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McGuire's Mark

Flinner Gallery Displays a Life in Pictures

Ralph McGuire landscapes such as "Scene at Hawkins Point" provide a visual record of 20th-century Baltimore

By Eileen Murphy | Posted 11/15/2000

Ralph McGuire, Poetic Modernist: A Retrospective Show

In this age of detailed wall plaques and oversized exhibit catalogs, the true test of art may be whether it can speak for itself. In the case of Ralph McGuire, the art has to do even more. It must speak for the artist.

At age 83, McGuire suffers from dementia, and as he stands in the Craig Flinner Gallery, surrounded by a lifetime of his work, his wife, Tobia McGuire, tries to answer questions for him. She talks about her favorite paintings (she's allotted them the show's highest prices in the hope that they won't sell) and she points out the familiar Baltimore views in some of her husband's landscapes. She's fuzzy on many of the details. She jokes about not knowing about McGuire's life during some of the earliest paintings, as the couple didn't meet until the late 1940s. Looking around, it doesn't matter. The 30-plus paintings, sketches, ink drawings, watercolors, and wood assemblages in this retrospective exhibit fill in the gaps in McGuire's life story.

Born in Baltimore in 1917, McGuire grew up in large working-class family in Hampden. He attended City College, and after graduation he took a job at the Social Security Administration. But he spent his spare hours painting; he liked to hop on the No. 1 streetcar at Druid Hill Park and ride it all the way to Fort McHenry, jumping off occasionally to sketch the sights.

He sought out opportunities to refine his skills. He met renowned local painter Herman Maril when he took a summer art class, and Maril became the younger artist's lifelong mentor and friend. McGuire caught the eye of Adelyn Breeskin, then the director of the Baltimore Museum of Art (BMA), and with her help he won a scholarship to study with Karl Knaths at the Phillips Gallery in Washington. McGuire showed his work at galleries and restaurants around town, and in 1947 he was honored with a one-man show at the BMA.

Soon after that BMA exhibit, a collector visited McGuire's studio and bought everything in sight, about 700 drawings, watercolors, and paintings. The $5,000 check was a blessing, but the money didn't last forever. McGuire and his wife opened a frame shop on the third floor of a Mulberry Street rowhouse. And there, for the next 50 years, McGuire played his part in the local art scene.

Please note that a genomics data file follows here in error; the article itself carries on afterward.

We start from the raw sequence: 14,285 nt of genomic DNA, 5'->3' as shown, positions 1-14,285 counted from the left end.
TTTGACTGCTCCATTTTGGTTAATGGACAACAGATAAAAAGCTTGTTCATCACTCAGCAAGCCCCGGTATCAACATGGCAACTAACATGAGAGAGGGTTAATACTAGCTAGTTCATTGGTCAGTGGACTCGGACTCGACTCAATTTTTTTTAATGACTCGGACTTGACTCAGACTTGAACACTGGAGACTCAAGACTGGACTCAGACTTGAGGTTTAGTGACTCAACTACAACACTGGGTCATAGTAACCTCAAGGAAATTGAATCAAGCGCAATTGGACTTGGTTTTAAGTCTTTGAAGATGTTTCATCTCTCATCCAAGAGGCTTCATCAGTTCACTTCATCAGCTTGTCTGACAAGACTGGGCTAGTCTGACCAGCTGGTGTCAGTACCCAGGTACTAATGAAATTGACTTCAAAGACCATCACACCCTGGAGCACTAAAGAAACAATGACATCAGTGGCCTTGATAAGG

He nurtured young artists such as Raoul Middleman, who first met McGuire in the late 1950s, when Middleman, then in the Army, got his first art show. McGuire encouraged the younger man, and Middleman believes he was drawn to McGuire's attitude as much as his words. "He had an artistic temperament, he was not plugged into the banalities of the everyday," Middleman says. "He was in his own time, he didn't have that pedestrian urgency."

McGuire approached his customers as a friend, and, in some cases, a mentor. Painter Greg Fletcher says McGuire was "very influential in my work. I would bring my work to be framed, and he would say things that, if you listened to them, would make your work stronger."

During the five decades when McGuire made an art out of framing other people's work, he never gave up his own. He painted throughout, perfecting his signature flat style, now considered by the art world to be akin to folk art. He worked with beautiful, lively colors and always rendered the sky as a significant part of a landscape. He painted people who were whimsical, who sometimes stood on their heads as they passed a shipyard. He even experimented with op art, producing work that's only identifiable as his because of the color choices.

He also worked with found objects. He once dragged home an entire piano, and piece by piece it became part of his art. He created wood assemblages, sculptures so wonderfully constructed that they look as if they might have a practical function. For one work he created a faux printer's box, full of found and carved wooden objects resembling type.

But the paintings best tell McGuire's story. They work as a historical record of Baltimore in his lifetime--the old look of Hollins Market, a scene from Federal Hill, the view from a backyard in Ridgely's Delight. His paintings celebrate the dignity in humble things, giving beautiful life to a scene of clothing drying on the line.

Tobia McGuire bemoans how few of her husband's paintings they still have at their disposal. "He sold a lot of works over the years," she says, "and we really never kept track." In 1993, the couple fought a public battle with the BMA to display or make available the 124 McGuire paintings in the museum's collection, donated by the collector who cleaned out McGuire's studio all those years before. Seven years later, the matter is still unresolved.

So, the three dozen or so pieces in the Craig Flinner Gallery will have to do for now. They put visitors at ease, making them laugh and nod with familiarity. "Most of his things make you smile," his wife says.

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A Reservoir Hill Childhood, Yesterday and Today

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